IntroductionA comment I often get from Windows' users is that they quite like the look of Linux but they also really like Windows.
A common question I get asked is "What can Linux give me that Windows doesn't?".
There is a fear factor that Linux is going to somehow ruin their day and they aren't going to be able to do all the things they normally do.
I have written an article previously which gives examples of how Windows' users can try Linux without messing up their current Windows setup but I think there is something that can help the transition from Windows to Linux long before an ISO is downloaded from the Ubuntu website.
A good proportion of the key applications used within Linux are also available in Windows and if the people wanting to try out Linux can get used to those applications first then it makes the final transition a lot smoother because instead of looking for Internet Explorer, Windows Media Player, Outlook and Photoshop the user has already become accustomed to FireFox, Rhythmbox, Thunderbird and GIMP.
Another thing a Window's user might not be keen on is filling up their hard drive with full blown applications that do pretty much the same as their current applications. This is where PortableApps (http://portableapps.com) comes in.
The PortableApps website has a whole host of applications that can be installed onto a pen drive which can also run from the pen drive without touching any files on the host system. What is more is that the applications available are portable versions of the major applications that are available in Linux anyway.
This means that a Window's user can use all the applications available in Linux without installing anything onto their computer at all.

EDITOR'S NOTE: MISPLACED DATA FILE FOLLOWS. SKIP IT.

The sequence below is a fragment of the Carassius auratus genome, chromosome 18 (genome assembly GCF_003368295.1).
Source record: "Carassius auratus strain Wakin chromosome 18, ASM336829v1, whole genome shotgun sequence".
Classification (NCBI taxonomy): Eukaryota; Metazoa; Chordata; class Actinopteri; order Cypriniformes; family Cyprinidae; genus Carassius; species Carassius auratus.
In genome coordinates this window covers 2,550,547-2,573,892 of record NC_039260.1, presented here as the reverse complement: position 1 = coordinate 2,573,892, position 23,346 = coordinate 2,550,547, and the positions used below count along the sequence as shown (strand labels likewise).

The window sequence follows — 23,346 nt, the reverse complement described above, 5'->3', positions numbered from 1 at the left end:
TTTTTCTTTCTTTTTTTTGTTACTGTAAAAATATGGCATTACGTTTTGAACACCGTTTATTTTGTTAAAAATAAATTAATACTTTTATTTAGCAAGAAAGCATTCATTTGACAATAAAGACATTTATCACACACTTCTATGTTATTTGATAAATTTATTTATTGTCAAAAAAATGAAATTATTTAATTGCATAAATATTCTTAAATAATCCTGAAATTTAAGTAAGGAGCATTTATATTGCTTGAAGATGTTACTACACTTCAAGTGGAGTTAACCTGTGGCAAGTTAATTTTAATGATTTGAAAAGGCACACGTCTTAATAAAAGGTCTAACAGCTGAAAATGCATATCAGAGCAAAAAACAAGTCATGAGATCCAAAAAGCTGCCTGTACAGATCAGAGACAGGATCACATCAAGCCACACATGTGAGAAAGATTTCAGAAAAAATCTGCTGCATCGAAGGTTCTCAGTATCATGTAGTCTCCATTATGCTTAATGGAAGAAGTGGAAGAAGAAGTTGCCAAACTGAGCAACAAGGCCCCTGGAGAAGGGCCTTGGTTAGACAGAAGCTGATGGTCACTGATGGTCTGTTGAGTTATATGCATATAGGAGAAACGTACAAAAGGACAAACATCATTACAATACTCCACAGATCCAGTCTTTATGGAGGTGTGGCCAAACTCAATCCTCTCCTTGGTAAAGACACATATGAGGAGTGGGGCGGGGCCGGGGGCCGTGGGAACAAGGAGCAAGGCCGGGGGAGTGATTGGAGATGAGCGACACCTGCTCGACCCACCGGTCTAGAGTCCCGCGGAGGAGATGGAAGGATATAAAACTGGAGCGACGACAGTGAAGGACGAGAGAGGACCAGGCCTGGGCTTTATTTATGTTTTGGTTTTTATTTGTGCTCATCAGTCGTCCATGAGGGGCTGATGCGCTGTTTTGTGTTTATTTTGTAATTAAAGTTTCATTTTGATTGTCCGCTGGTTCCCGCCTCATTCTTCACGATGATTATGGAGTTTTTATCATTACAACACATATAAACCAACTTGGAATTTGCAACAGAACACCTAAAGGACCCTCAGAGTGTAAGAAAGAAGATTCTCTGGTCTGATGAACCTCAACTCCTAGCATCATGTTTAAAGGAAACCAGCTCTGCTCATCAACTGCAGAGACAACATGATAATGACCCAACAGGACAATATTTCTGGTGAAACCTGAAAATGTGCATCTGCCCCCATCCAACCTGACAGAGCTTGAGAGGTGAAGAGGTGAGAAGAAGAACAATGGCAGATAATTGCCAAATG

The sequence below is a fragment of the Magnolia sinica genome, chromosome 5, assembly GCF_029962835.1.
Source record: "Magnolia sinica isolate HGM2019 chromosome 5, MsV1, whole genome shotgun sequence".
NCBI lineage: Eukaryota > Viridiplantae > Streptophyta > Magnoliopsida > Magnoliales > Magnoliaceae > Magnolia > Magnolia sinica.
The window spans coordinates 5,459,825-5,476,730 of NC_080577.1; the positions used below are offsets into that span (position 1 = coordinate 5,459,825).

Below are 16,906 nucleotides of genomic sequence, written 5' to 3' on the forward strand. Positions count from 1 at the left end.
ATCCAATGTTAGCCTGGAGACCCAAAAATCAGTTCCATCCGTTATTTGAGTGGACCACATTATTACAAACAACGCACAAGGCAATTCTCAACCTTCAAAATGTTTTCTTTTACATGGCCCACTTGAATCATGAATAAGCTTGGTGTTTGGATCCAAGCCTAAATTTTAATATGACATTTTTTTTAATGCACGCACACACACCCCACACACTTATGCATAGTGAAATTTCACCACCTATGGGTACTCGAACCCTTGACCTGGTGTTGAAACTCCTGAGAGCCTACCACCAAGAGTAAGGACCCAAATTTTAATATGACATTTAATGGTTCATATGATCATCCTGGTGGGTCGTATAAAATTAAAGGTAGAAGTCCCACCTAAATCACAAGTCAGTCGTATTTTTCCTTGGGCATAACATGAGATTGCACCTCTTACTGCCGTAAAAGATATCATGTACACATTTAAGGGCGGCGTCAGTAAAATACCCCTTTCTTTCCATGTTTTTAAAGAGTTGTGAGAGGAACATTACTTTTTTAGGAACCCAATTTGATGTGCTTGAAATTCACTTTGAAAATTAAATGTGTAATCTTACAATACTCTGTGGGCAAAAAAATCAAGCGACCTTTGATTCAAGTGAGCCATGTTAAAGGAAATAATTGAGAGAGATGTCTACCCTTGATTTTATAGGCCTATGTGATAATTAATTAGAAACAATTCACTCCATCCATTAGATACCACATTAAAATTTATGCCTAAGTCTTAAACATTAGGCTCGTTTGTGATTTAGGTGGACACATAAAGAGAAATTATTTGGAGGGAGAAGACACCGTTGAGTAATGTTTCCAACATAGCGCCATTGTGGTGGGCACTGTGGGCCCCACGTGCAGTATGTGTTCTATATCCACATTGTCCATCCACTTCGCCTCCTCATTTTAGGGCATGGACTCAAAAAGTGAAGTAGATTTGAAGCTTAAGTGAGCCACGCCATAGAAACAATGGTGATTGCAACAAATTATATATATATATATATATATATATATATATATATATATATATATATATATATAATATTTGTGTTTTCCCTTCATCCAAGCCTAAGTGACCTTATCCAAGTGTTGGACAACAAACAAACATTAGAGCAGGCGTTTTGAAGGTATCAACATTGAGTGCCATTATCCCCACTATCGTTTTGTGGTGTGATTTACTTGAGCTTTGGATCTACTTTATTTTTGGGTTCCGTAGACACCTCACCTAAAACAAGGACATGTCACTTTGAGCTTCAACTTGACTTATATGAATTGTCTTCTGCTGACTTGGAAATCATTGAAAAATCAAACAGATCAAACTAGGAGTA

Once the Window's user is comfortable with the applications they are using they might consider installing the full application on their main computer and ultimately become less dependent on their Windows only alternative.
When the user has become used to all the open source applications they will realise that they are now ultimately device independent and so whether they use Windows or Linux is entirely irrelevant.
At this point the selling points of Linux become a lot easier to sell. No viruses, no subscriptions, freedom of choice, performance, better support etc.
The other good thing about PortableApps is obviously that you can carry them about on a USB drive and use them wherever you go. Whilst I like to carry a bootable version of Linux on a pen drive I also carry a pen drive with PortableApps on it.
To download PortableApps visit www.portableapps.com.
You can choose to either download the menu and app store application or you can click on the "Get Apps" link which will provide you with a long list of applications to choose from.
The applications are split into the following 10 categories:
- Grraphics and Pictures
- Music and Video
Database Browser Portable
Notepad ++Not really a Linux application but for Windows users it enhances the existing Windows notepad by adding things like tab editing, syntax highlighting and auto completion.
I found it to be a good tool for editing XML files.
Microsoft Visio is a tool used by project managers, business analysts and anyone who needs to create process diagrams, network diagrams, flow charts and database diagrams.
Dia is a tool that has many of the features of Microsoft Visio. I have found Dia useful on many an occasion where I have had to insert a diagram into a software specification.
I am not really a huge user of Visio or indeed Dia but if you are a Visio user then Dia is just one example where you can become device independent.